Press Release: Texas Partnership Chosen as Proving Grounds for Automated Vehicles
TEXAS PARTNERSHIP CHOSEN AS PROVING GROUNDS FOR AUTOMATED VEHICLES
Research institutions partner with cities, regions, and TxDOT to advance development of connected and automated vehicle technologies
For Immediate Release
January 24, 2017
AUSTIN – The U.S. Department of Transportation (USDOT) has named Texas a national Automated Vehicle (AV) Proving Ground for the testing of connected and automated vehicle technologies. The designation establishes Texas as a leader in the research and development of new transportation technologies that could make roads safer and less congested.
The Texas AV Proving Grounds Partnership includes the Texas Department of Transportation (TxDOT), Texas A&M Transportation Institute (TTI), The University of Texas at Austin’s Center for Transportation Research (CTR), Southwest Research Institute (SwRI) and 32 municipal and regional partners with a shared interest in the mobility and safety challenges facing the introduction of autonomous and connected vehicles to public roadways.
“With five of the nation’s 15 fastest-growing cities in Texas and our population expected to potentially double by the year 2050, Texas must be a leader in new technology that addresses transportation challenges,” said Texas Department of Transportation Deputy Executive Director Marc Williams. “This partnership puts Texas at the forefront of automated vehicle technologies that likely will shape the future of transportation around the world.”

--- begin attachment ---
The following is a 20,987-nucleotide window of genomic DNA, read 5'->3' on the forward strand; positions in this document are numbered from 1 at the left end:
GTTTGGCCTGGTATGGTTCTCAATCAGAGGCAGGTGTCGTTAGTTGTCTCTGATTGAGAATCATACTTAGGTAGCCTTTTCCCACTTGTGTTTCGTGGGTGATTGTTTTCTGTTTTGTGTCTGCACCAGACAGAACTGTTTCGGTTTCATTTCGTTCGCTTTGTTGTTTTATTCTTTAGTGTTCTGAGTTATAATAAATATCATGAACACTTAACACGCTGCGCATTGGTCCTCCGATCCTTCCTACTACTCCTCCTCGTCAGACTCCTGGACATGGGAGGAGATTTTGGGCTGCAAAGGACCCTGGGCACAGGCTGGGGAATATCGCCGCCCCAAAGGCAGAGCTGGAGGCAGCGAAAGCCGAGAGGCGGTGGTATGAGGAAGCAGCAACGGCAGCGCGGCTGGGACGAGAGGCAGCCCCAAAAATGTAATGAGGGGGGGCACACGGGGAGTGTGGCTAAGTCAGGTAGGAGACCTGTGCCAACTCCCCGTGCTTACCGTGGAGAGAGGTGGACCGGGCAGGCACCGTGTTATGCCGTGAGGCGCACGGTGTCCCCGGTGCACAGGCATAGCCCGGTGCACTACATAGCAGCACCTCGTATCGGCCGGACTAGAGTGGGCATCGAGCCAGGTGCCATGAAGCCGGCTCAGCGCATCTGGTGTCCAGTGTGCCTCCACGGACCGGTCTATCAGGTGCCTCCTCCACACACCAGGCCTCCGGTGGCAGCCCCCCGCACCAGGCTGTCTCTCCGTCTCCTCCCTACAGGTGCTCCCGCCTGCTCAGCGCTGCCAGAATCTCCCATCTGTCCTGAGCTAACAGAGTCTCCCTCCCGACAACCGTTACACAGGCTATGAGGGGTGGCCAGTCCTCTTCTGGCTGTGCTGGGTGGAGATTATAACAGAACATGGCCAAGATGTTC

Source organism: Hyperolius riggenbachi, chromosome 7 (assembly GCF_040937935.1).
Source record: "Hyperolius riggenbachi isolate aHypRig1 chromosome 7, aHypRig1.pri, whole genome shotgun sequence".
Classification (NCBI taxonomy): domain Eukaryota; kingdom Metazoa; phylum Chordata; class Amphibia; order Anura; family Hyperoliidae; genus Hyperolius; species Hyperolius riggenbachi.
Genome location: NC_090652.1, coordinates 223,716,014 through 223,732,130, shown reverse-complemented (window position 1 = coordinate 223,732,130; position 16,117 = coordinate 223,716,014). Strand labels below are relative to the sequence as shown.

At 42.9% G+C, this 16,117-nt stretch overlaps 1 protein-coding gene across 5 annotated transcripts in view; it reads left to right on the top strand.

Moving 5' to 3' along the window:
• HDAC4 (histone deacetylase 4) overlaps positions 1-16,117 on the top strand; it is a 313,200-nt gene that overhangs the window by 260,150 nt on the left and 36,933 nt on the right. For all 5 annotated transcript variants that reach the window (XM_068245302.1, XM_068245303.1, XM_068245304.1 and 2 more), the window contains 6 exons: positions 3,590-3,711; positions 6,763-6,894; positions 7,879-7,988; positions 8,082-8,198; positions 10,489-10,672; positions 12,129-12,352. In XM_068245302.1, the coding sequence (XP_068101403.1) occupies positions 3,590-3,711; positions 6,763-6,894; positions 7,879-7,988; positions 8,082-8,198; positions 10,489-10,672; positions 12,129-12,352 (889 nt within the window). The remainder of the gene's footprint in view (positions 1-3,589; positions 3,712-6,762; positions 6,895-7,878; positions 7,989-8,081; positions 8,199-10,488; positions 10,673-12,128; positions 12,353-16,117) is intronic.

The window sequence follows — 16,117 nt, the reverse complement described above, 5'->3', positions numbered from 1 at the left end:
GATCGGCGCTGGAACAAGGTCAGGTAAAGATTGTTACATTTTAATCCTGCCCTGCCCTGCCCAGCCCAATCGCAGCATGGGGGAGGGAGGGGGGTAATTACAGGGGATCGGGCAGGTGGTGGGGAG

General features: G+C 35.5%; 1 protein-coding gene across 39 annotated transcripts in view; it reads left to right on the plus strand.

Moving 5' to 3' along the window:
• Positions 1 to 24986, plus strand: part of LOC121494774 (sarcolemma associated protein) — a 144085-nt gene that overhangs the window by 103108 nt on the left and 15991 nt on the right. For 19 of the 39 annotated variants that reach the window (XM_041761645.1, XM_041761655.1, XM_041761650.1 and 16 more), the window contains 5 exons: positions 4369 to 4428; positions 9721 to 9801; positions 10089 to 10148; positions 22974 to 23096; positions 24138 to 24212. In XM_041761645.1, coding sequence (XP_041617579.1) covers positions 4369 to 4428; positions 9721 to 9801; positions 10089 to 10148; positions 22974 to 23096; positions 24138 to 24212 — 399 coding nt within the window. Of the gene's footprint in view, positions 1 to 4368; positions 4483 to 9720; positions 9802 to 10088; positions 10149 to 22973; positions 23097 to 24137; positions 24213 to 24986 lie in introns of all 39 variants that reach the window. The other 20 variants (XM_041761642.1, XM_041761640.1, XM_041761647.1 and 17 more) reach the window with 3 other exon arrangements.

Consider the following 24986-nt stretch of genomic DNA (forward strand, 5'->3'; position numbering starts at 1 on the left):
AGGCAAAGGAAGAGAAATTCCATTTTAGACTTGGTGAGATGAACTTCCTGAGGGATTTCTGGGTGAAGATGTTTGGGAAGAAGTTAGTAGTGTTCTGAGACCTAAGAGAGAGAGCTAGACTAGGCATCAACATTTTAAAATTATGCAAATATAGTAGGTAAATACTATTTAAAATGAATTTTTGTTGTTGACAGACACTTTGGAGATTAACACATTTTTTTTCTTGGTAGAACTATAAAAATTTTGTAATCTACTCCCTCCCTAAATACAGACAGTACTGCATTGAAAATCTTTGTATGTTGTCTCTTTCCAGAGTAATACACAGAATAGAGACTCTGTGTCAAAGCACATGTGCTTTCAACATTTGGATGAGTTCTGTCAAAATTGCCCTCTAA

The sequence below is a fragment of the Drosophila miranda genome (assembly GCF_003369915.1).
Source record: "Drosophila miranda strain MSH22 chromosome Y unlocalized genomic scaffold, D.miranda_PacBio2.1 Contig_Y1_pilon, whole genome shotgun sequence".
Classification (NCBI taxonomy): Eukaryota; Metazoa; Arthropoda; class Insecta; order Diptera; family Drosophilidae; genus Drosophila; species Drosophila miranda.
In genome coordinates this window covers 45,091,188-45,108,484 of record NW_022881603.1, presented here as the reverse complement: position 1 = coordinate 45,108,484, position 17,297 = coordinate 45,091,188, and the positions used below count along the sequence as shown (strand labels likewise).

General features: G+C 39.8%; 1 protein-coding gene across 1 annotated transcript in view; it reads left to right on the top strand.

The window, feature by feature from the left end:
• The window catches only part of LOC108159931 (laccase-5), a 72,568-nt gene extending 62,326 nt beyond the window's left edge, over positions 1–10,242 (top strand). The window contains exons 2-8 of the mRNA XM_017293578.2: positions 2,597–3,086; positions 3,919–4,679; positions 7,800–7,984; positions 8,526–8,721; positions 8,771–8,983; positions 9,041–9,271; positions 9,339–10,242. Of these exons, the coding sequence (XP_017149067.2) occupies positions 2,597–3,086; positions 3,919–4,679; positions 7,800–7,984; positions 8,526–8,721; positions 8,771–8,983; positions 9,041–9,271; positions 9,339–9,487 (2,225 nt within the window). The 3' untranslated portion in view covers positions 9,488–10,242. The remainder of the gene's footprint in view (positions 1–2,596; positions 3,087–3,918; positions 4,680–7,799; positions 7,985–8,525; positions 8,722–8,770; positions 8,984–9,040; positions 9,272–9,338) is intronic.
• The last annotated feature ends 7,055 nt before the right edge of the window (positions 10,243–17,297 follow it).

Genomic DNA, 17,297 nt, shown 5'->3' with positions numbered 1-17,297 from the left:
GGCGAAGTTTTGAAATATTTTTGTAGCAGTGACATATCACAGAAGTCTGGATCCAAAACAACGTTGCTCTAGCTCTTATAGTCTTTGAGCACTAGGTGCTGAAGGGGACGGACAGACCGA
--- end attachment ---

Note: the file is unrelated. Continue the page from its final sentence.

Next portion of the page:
Selected from an applicant pool of more than 60, the Texas AV Proving Grounds Partnership joins nine other designees in a community of practice that will be instrumental in helping the DOT provide critical insights into optimal big data usage and further develop guidelines for developing automated vehicle technologies. In working collaboratively, the ultimate goal is to offer services that connect people to places of opportunity.
“The partnership of CTR with TTI, SwRI, and TxDOT in this AV proving ground effort is recognition of the cutting-edge research and academic-public agency-industry collaborative efforts being undertaken in Texas in the area of connected and automated vehicles,” said Dr. Chandra Bhat, Director of UT Austin’s Center for Transportation Research.
“There are many technology, policy, regulatory, privacy, legal, and security challenges that still need to be resolved, and the proving ground is an important and exciting opportunity for us to identify and resolve these challenges before going mainstream with AVs. In the long run, the proving ground will enable us to have a progressive vision to inspire new pathways to addressing safety, mobility, resiliency, and reliability considerations on our transportation systems, and ensure an equitable, inclusive, system that enhances the quality of life for all Americans.”